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Unit 1, Lesson 21
In Progress

Log Thread

Video transcript & code

When we are running software in development, we are often perfectly happy to trade a little performance for increased information. We disable optimizations, turn off caches, and turn logging verbosity up. But in production, things are different. There, speed is often at a premium, and we may sacrifice visibility into our code for the sake of performance.

Take this code, for instance. What we have here is a little web app written in Sinatra. When it receives a request, it simply serves up the full text of Alice's Adventures in Wonderland.

require "sinatra"

get "/" do
  send_file "alice.html", disposition: "inline"
end

When I start this app on my machine, using the Thin web server, and load test it with the Apache Bench tool, I see that it processes about 1000 requests per second.

$ ab -n 10000 http://localhost:4567/ | grep "Requests per second"
Requests per second:    1009.00 [#/sec] (mean)

But let's say that we start encountering a problem with this application, and in order to track it in production we introduce some error logging. So we set up a special error logger, and we add some error logging to each request.

require "sinatra"
require "logger"

ERRLOG = Logger.new("error.log")

get "/" do
  ERRLOG.error "That thing happened again"
  send_file "alice.html", disposition: "inline"
end

But when we benchmark our server again, we discover that we have a problem. Adding one log message per request has reduced our throughput by more than 30%!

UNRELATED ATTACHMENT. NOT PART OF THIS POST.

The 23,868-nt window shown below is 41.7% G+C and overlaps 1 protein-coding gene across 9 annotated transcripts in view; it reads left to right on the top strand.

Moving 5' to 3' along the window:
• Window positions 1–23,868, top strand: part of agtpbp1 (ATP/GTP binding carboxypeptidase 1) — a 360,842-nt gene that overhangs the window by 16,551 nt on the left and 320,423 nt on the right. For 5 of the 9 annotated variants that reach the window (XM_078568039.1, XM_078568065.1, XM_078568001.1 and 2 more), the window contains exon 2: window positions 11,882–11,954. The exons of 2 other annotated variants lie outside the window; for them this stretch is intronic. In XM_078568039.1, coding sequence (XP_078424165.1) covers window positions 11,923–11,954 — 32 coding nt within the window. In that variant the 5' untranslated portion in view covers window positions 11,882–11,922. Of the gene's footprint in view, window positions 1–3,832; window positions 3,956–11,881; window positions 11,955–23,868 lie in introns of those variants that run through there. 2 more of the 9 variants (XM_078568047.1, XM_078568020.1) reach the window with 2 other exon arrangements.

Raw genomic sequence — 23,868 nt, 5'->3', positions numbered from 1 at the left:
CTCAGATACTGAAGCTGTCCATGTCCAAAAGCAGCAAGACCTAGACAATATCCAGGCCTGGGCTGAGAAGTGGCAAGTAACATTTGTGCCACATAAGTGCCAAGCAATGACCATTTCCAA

ab -n 10000 http://localhost:4567/ | grep "Requests per second"
Requests per second:    686.69 [#/sec] (mean)

We need this information, but we can't drastically cut performance in order to track it. What do we do?

There is more than one answer to this question, and which one makes the most sense depends on what our reporting needs are. In this case, we don't need error reports instantaneously. We just need them to be logged so we can examine the logs later.

With this in mind, we decide to separate the noting of errors from the logging of errors. We establish a queue for error messages. You may recall from previous episode #126 that a Ruby Queue is a safe way to pass messages from one thread to another.

Then we create a brand new thread, whose sole job will be to take error reports off of the queue and log them to a file.

Finally, we change the HTTP request handler to push a message onto the error queue, instead of logging it directly.

require "sinatra"
require "logger"

ERRLOG = Logger.new("error.log")
ERRQ   = Queue.new

Thread.new do
  while message = ERRQ.pop
    ERRLOG.error message
  end
end

get "/" do
  ERRQ.push "That thing happened again"
  send_file "alice.html", disposition: "inline"
end

Optimistic that this separation of responsibilities will enable the main thread to process requests more quickly, we run our benchmark again. But to our dismay, we get similar numbers to those we saw before.

$ ab -n 10000 http://localhost:4567/ | grep "Requests per second"
Requests per second:    690.39 [#/sec] (mean)